Installing a VMWare private cloud was a huge step in making my sysadmin life easier. Then, adding Veeam backup and replication made it simple.
Disaster Recovery Made Simple With VMWare
I have had to make several Disaster Recovery plans throughout the years. Each time, I was looking to make is simple. The last thing that you want to have to do during an emergency is think through cryptic difficult steps. I had been using a free version of VMWare Vsphere 4 to help me consolidate machines, but always thought that it was out of question for my small IT budget. One day, quite a while ago, I read about an Essentials Kit for vSphere on a spiceworks community forum and decided to look into it. If you haven’t looked into a vSphere Essentials Kit, the basic summary of it is that you can setup 3 hosts with VMWare esxi, with 6 CPU sockets total with unlimited cores, and now, unlimited RAM. It gives you a vCenter license that allows you to control the 3 hosts. They also have an Essentials Plus kit for vSphere that allows you to do all of this with a centralized disk store that all of your nodes can use. I hope to write about it in another article someday.
Make Your Own Private Cloud
Because it was relatively inexpensive and I could move everyone of my free VMWare virtual machines over to a supported platform for about $500, plus the cost of the machines, I was able to get management support. I downloaded the template to create a vCenter appliance on one of the three VMWare esxi hosts and set it up to manage the three esxi nodes.
VMware vSphere 5 Essentials provides cost-effective server consolidation and management for small offices –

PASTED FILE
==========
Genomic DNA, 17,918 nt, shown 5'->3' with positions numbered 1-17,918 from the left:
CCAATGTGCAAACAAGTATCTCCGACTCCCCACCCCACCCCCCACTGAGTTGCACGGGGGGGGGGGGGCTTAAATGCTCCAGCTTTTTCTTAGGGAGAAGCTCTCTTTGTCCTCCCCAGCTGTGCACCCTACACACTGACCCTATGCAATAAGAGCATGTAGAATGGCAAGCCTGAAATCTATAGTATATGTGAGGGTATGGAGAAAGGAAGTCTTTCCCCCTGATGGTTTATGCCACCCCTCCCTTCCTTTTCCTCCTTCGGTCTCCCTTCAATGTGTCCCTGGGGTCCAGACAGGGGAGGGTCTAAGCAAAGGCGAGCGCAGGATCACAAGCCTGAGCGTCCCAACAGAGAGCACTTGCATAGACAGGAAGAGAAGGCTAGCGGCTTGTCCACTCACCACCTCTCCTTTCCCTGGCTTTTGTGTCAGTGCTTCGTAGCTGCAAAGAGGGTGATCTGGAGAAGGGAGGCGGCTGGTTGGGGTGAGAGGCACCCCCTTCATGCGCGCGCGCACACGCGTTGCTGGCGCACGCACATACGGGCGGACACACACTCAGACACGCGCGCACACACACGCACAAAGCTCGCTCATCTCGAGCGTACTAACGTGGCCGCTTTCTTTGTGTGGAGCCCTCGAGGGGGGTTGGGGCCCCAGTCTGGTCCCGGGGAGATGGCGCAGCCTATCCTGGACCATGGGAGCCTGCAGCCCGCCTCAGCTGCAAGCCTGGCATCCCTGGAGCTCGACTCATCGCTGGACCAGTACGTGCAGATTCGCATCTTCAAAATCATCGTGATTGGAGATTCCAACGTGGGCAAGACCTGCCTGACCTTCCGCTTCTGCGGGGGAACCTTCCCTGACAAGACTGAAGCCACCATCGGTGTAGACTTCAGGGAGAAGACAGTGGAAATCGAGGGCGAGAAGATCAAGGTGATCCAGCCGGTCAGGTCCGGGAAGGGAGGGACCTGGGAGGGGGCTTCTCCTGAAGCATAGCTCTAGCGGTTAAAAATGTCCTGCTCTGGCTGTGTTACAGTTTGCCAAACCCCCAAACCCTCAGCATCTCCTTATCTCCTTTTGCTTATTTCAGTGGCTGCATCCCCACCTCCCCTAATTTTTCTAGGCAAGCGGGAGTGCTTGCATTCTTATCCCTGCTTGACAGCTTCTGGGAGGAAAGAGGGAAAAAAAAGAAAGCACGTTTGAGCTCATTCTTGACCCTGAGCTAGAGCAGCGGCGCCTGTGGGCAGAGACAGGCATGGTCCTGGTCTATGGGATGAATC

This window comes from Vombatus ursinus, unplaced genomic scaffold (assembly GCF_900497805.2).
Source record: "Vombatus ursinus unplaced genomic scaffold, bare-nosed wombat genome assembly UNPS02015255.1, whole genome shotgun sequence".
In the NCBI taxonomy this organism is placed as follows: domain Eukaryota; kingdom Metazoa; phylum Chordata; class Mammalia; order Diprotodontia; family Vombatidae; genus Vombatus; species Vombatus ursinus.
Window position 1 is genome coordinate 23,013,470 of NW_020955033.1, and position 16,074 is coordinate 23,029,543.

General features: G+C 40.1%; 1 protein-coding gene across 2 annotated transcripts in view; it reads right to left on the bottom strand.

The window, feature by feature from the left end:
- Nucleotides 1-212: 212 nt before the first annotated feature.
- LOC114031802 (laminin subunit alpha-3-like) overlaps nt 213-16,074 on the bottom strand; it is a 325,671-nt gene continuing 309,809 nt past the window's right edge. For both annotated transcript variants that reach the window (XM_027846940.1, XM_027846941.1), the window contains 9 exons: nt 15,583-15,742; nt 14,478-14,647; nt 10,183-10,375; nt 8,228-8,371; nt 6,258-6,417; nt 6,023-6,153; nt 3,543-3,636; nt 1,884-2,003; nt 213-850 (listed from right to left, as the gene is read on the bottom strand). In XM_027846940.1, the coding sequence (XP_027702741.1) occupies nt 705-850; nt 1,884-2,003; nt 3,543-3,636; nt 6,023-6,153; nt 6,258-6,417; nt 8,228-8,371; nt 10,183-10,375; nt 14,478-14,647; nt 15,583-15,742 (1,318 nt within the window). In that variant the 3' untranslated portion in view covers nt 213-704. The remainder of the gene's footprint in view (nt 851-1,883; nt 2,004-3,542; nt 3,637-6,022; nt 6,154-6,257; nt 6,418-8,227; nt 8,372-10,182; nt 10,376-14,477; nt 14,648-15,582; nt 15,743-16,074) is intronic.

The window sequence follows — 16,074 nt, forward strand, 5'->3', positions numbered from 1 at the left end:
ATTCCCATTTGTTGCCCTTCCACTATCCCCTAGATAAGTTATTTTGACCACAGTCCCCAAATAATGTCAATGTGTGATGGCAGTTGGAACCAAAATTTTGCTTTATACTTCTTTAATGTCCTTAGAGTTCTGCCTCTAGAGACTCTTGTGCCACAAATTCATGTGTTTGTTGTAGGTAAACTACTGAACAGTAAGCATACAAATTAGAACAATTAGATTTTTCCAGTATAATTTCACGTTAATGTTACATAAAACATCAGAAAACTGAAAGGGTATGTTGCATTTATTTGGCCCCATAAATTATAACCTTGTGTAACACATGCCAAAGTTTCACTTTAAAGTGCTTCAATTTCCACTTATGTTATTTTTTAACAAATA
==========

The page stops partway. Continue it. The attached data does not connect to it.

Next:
Click here to learn more about the VMware vSphere 5 Essentials Bundle
I then used the VMWare vSphere Converter to migrate all of my virtual machines and several physical machines into vCenter and onto the three hosts. The VMWare vSphere Converter is basically a physical to virtual converter (P2V) that takes an administrator login and grabs your entire phyical machine, OS, data, the works and creates a virtual copy of it on one of your vCenter managed esxi hosts. The whole thing was pretty easy, it just took a little time.
VMware vSphere Essentials Kit
The next thing that I needed was a way to backup and replicate my virtual machines. I had read on the same spiceworks forum about Veeam Backup Essentials kits for small business that is designed to work directly with the VMWare vSphere Essentials kits. I had to call the sales people and work out pricing. After a couple of months of explanation and selling it to my management, I got the green light.
Veeam Backup installs on a windows machine or virtual machine. You configure it with information to login to your vCenter and then it can replicate your virtual machines to a second vCenter. Additionally, if you have enough disk space, you can configure Veeam to backup the VMs to either a disk local to the Veeam server or to a NAS or other datastore. Luckily, I had a hosting center already setup with a small NAS. I configured Veeam to backup my virtual machines to my NAS in the datacenter in another state. The cool things about these backups is that I can now restore my VMs to a prior date or even run them directly from the backup while I recover them. For replication, I took some old machines, installed another vSphere Essentials kit onto them, and used Veeam to replicate all of my virtual machines over.